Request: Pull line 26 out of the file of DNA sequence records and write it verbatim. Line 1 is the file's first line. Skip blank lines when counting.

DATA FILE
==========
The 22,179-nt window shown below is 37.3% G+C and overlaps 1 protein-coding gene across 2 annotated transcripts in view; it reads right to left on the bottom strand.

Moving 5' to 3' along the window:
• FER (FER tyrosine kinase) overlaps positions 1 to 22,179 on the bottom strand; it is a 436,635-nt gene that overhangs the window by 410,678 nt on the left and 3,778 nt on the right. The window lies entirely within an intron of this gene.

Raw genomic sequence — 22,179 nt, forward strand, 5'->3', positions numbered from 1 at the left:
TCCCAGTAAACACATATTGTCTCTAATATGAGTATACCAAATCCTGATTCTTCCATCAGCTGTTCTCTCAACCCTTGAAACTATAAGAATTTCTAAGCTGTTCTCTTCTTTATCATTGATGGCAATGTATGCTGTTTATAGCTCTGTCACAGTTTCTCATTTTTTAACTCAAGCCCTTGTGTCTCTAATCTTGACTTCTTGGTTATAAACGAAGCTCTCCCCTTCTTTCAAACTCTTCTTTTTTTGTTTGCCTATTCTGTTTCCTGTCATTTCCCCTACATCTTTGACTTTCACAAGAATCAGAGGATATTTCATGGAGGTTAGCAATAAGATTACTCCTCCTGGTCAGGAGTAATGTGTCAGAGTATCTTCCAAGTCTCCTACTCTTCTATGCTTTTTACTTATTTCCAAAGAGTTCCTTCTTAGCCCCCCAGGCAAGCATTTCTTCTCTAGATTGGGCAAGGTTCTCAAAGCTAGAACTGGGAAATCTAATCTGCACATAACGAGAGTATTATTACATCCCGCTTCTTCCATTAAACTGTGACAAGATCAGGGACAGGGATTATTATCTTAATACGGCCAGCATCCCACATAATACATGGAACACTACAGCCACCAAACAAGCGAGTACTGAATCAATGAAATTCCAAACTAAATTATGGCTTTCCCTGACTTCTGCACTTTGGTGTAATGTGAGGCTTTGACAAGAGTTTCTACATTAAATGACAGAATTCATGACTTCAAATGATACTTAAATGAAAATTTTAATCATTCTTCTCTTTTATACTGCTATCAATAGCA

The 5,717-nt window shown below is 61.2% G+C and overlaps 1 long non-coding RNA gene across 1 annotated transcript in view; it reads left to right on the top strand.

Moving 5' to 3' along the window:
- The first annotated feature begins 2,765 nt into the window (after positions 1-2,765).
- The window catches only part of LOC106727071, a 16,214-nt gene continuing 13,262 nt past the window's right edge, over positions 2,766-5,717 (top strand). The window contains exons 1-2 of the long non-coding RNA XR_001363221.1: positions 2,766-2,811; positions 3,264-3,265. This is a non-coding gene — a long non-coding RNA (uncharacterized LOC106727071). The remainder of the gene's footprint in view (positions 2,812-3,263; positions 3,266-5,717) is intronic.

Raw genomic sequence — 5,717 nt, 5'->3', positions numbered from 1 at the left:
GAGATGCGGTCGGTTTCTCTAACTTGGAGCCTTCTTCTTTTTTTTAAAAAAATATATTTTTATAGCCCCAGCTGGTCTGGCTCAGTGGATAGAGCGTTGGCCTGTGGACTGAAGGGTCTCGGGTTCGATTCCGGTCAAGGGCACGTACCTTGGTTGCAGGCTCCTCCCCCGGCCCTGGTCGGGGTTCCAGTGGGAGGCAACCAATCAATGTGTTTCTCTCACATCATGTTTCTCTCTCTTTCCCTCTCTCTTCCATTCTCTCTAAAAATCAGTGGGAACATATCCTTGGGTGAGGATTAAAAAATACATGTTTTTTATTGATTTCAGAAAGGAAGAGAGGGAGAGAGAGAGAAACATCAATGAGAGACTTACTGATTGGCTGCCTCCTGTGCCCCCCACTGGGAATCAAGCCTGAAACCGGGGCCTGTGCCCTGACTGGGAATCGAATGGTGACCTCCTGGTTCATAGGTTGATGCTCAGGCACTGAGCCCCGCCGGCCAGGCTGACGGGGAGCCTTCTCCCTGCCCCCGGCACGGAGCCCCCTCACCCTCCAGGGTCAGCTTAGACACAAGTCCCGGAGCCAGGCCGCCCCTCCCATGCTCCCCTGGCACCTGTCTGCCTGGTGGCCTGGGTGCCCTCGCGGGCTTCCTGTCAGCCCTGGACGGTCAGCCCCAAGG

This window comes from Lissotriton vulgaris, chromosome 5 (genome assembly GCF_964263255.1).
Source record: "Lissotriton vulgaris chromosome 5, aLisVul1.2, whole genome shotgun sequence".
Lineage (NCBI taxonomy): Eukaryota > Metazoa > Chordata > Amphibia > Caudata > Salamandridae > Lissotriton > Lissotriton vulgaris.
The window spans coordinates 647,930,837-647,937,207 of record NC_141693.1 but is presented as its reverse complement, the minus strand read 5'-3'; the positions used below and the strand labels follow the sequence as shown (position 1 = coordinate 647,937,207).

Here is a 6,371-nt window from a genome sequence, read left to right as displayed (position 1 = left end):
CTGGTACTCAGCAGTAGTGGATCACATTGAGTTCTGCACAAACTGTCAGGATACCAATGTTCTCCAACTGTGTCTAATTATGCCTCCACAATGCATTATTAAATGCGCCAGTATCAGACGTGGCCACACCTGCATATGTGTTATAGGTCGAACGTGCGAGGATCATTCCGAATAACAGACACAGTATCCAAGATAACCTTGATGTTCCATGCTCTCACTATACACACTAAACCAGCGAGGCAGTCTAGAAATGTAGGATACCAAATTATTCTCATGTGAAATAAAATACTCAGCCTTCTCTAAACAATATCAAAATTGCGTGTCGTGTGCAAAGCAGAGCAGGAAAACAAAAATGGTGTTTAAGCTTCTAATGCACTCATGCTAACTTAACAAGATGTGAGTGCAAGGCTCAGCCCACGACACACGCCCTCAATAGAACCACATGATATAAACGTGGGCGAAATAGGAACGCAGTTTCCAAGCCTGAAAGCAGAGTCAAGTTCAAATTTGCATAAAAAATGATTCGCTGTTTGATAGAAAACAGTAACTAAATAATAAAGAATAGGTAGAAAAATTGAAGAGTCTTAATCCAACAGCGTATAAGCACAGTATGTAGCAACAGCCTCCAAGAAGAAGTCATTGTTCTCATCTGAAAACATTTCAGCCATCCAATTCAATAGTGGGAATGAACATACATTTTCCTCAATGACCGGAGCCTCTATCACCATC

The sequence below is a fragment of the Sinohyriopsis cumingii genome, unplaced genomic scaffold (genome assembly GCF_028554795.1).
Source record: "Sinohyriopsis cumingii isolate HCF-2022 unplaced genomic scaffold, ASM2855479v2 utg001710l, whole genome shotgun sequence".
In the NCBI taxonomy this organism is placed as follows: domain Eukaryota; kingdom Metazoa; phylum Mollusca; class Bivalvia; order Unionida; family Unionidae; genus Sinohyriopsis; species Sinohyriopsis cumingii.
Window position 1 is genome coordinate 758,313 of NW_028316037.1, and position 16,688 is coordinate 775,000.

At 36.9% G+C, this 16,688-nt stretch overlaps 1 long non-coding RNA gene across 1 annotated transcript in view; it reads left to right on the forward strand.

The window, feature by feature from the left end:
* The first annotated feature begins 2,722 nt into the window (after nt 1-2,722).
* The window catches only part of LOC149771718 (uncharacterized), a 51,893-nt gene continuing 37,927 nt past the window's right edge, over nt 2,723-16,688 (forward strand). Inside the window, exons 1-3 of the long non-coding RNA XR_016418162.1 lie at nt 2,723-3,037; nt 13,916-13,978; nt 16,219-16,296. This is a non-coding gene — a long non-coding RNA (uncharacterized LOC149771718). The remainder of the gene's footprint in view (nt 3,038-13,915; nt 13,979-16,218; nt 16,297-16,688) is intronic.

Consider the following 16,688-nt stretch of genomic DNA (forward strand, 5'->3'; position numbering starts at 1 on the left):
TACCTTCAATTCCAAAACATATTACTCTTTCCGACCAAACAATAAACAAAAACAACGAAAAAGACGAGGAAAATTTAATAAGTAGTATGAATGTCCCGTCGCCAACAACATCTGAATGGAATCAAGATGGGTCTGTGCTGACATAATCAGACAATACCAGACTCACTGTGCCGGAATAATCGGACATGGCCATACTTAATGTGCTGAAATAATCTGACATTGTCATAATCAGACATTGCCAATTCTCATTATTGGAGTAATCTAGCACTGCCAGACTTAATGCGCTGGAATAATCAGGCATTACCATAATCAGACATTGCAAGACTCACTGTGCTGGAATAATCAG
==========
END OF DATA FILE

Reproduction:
Consider the following 16,688-nt stretch of genomic DNA (forward strand, 5'->3'; position numbering starts at 1 on the left):